My Million Jobs Act will be the antidote for Ontario – Hudak

Ontario can do better Tim Hudak
Tim Hudak delivers speech to Progressive Conservatives

Tim Hudak
Ontario PC Leader Tim Hudak

TORONTO – Ontario PC Leader Tim Hudak addressed the 2014 ROMA-OGRA Combined Conference, taking place at the Fairmont Royal York, Toronto, Ontario.

Here are the remarks Hudak delivered to the conference:

This is a big year. For the elected officials in this room — the mayors, reeves, and councillors — it’s the year you get your performance judged by the electorate in municipal elections across the province.

For me, it could mean much the same — depending on whether the NDP decides to put a stop to the huge damage already done to our province by ending its support of the current government.

Yet today I come here telling you there is hope. I come here today telling you that Ontario can and will be better because I come here today with a plan.

Today’s government does not have a jobs plan. That is now patently obvious. And the Third Party, well, it loves making promises that are both unaffordable and unrealistic, and backing a government with a long-expired shelf life

Last Tuesday, I tabled my Million Jobs Act, which will be debated this Thursday. It’s the start of what I know will turn this province around and make it strut with pride once again.

Here are the five key things my Bill will do:

  • It will produce more jobs and increase take-home pay through lower taxes and less debt. Well-run businesses invest in well-run provinces;
  • It will ensure affordable energy that will create jobs, not eliminate them;
  • It will train more skilled workers to meet the huge demand in trades, and help young people find good jobs;
  • It will increase trade with our neighbours. It will put Made in Ontario products on more shelves;
  • And it will end the bureaucratic run-around that inhibits job creation, eats up your time, drives up your costs and inhibits your ability to attract jobs.

This can be done, and it will be done. Ontario is in a mess.

In January, Statistics Canada updated it jobs numbers. In December alone, Ontario lost another 39,000 jobs, the most of any province in Canada.

Meanwhile the government sector, the one where taxpayers pay the tab, increased by 13,000 employees.

Think Heinz. Think Kelloggs. Think of losses in your own communities.

This must change. You in this room know this better than anyone. The province sees itself as your overlord and it is overloading you with too many burdens.

An Ontario PC government will lighten that load, not with bags of money but by getting the government off your backs so you can deliver quality services to your constituents and attract some jobs.

Let me begin by dealing with one way to lighten that load, which also deals with the top issue most of you are wrestling with today.

And let me begin by stating the obvious: That Ontario’s provincial police force is filled with great men and women who daily put their lives on the line to serve and protect us.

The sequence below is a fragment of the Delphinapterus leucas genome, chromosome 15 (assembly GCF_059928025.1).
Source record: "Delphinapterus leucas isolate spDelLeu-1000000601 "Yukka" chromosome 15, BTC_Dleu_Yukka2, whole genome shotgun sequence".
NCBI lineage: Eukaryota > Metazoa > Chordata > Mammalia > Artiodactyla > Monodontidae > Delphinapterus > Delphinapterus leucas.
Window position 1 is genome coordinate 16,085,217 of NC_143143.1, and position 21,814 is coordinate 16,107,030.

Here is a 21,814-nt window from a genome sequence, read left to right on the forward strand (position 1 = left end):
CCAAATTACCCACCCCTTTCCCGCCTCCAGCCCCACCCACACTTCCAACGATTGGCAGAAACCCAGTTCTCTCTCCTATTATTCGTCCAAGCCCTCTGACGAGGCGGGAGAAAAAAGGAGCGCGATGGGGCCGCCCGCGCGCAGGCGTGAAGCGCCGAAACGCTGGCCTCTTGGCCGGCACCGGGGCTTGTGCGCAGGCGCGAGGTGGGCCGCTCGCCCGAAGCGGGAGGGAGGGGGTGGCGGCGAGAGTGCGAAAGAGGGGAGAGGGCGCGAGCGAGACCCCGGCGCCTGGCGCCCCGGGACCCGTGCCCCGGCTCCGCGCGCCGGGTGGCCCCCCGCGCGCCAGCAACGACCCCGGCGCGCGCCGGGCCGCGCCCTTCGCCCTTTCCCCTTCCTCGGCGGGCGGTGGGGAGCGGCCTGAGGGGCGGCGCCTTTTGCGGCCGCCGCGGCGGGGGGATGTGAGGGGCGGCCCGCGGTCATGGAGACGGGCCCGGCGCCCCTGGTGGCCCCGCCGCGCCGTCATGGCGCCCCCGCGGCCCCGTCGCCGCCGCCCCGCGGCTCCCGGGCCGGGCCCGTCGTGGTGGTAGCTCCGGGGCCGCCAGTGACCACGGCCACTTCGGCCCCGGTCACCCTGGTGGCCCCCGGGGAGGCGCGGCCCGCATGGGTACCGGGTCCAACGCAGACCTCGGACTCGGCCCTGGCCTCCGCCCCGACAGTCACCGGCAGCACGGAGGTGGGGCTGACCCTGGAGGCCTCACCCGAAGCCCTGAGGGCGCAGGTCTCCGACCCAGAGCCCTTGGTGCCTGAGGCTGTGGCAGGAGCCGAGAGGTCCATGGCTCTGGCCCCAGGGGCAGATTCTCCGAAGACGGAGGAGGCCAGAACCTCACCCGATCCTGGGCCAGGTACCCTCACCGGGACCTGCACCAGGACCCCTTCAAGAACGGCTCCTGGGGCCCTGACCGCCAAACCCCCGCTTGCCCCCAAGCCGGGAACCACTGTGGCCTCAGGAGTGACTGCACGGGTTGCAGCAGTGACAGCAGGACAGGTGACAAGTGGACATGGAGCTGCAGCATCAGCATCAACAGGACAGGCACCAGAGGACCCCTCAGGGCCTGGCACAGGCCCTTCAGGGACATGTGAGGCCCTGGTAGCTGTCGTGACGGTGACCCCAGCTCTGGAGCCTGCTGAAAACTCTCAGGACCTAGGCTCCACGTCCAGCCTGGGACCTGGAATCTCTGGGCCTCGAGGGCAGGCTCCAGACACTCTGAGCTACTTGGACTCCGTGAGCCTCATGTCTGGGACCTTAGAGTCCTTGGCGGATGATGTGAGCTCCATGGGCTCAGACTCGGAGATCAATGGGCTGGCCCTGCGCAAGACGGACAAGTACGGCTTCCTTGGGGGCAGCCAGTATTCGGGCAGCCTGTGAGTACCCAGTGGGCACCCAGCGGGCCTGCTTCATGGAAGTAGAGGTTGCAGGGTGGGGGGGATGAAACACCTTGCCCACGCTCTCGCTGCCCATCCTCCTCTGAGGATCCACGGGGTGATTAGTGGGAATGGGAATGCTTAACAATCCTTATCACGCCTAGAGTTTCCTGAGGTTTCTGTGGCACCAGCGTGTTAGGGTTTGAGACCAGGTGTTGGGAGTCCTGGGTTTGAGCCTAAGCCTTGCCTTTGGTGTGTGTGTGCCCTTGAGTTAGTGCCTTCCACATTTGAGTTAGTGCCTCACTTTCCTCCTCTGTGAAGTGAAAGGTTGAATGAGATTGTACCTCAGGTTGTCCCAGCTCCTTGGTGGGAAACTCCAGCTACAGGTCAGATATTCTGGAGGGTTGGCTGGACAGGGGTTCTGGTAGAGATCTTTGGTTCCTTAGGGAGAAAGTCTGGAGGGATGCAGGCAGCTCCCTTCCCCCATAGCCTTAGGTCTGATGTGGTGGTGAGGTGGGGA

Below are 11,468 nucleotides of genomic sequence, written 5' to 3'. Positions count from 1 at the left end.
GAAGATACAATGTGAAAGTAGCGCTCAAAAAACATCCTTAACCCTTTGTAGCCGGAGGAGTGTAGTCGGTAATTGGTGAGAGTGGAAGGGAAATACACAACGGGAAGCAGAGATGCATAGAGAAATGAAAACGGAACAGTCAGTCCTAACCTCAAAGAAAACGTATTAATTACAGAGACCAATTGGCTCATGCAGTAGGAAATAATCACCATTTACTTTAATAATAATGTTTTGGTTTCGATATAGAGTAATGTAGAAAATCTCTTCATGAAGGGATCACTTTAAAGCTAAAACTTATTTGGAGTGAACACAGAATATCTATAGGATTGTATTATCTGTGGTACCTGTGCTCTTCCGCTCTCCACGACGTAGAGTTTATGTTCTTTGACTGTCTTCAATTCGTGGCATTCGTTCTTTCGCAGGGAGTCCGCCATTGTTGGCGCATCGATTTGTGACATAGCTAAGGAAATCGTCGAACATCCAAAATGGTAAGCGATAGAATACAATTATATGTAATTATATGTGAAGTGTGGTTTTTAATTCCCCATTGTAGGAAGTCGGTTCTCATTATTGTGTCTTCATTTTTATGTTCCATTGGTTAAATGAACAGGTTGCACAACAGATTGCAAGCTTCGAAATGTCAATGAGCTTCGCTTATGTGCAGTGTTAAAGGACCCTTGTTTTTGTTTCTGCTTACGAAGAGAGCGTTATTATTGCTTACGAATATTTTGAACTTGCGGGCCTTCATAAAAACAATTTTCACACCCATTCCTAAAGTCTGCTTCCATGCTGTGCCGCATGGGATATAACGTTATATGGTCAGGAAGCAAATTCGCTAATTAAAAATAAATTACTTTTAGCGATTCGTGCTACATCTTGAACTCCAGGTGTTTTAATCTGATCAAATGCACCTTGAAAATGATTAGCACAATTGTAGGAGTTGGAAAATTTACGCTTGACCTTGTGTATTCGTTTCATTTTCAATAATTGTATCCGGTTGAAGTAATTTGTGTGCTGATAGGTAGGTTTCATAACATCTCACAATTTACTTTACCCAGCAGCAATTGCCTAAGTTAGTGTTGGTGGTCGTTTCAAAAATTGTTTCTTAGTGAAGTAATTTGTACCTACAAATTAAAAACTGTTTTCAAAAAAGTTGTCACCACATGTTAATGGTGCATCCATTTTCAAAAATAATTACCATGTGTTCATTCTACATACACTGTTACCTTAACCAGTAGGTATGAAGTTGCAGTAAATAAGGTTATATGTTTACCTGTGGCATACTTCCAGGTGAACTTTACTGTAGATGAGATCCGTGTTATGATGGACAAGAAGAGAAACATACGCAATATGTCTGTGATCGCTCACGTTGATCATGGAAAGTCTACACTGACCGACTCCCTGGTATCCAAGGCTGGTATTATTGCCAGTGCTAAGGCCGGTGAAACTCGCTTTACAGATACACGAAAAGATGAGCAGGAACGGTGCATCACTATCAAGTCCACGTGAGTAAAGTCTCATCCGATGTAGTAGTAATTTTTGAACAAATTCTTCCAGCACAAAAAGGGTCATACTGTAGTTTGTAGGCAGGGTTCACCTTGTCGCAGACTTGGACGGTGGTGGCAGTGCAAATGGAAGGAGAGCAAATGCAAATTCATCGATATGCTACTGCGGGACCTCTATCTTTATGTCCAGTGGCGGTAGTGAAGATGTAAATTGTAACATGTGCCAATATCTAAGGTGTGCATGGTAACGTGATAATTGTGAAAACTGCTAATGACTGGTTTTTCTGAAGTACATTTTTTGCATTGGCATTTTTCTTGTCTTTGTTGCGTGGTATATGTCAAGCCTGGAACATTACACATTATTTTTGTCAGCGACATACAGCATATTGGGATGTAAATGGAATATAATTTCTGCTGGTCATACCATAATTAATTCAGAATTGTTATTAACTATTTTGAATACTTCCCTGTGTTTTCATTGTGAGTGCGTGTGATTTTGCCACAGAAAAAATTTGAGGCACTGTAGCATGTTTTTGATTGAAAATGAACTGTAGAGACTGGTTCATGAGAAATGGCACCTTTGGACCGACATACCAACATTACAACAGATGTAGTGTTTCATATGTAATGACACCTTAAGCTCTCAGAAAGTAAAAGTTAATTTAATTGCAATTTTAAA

This is no easy task.

But, as a collective, the cost of their service is the No. 1 concern for most of the municipalities represented here today, not the quality of it.

Under former Premier Dalton McGuinty, and with the current premier in a key cabinet role — there was an election-year contract signed with the OPP that gave them two years of zero increases, followed by a catch-up in 2014 intentionally designed to make them the highest-paid force in the province.

On January 1, that catch-up kicked in.

For municipalities like Guelph-Eramosa, it means a sudden one-million-dollar increase in their OPP costs, with many municipal leaders telling me yesterday of double-digit increases being required on their property taxes.

This, of course, sets precedents for arbitrators who still refuse to look at a community’s ability to pay, leading to public-service contracts for firefighters and EMS personnel to follow suit, and community leaders like you having to squeeze more tax dollars from your ratepayers.

Come municipal election day on October 27, you’ll be judged on how you responded when, in reality, the government had your hands tied.

In April of last year, the Ontario PCs tabled our Capacity to Pay Act.

Something had to be done. Because of their monopoly power, government unions are prone to making significant demands up front, knowing that going to arbitration usually gets them the number that was their initial goal.

This burdens not only your ratepayers, but it burdens your plans to help your communities grow and succeed.

Our Capacity to Pay Act will require arbitrators to respect your ability to pay without simply assuming your ratepayers have bottomless pockets.

The House rejected our legislation, of course. And despite a supposed wage freeze, government salaries spiralled once again, leaving municipalities like yours trying to find more ways to make ends meet.

The government’s new billing model now being considered for provincial policing will not solve the problem. All it will do is tax some municipalities more and some less, and pitting winners and losers against each other.

But it will do nothing to resolve your ability to pay your ever-increasing policing bill, and nothing to fix the real problem.

Once we are in power, our Capacity to Pay Act will become law.

We will look at local income and local growth, and stop forcing Mississauga solutions on small towns like Mississippi Mills.

And that’s a promise.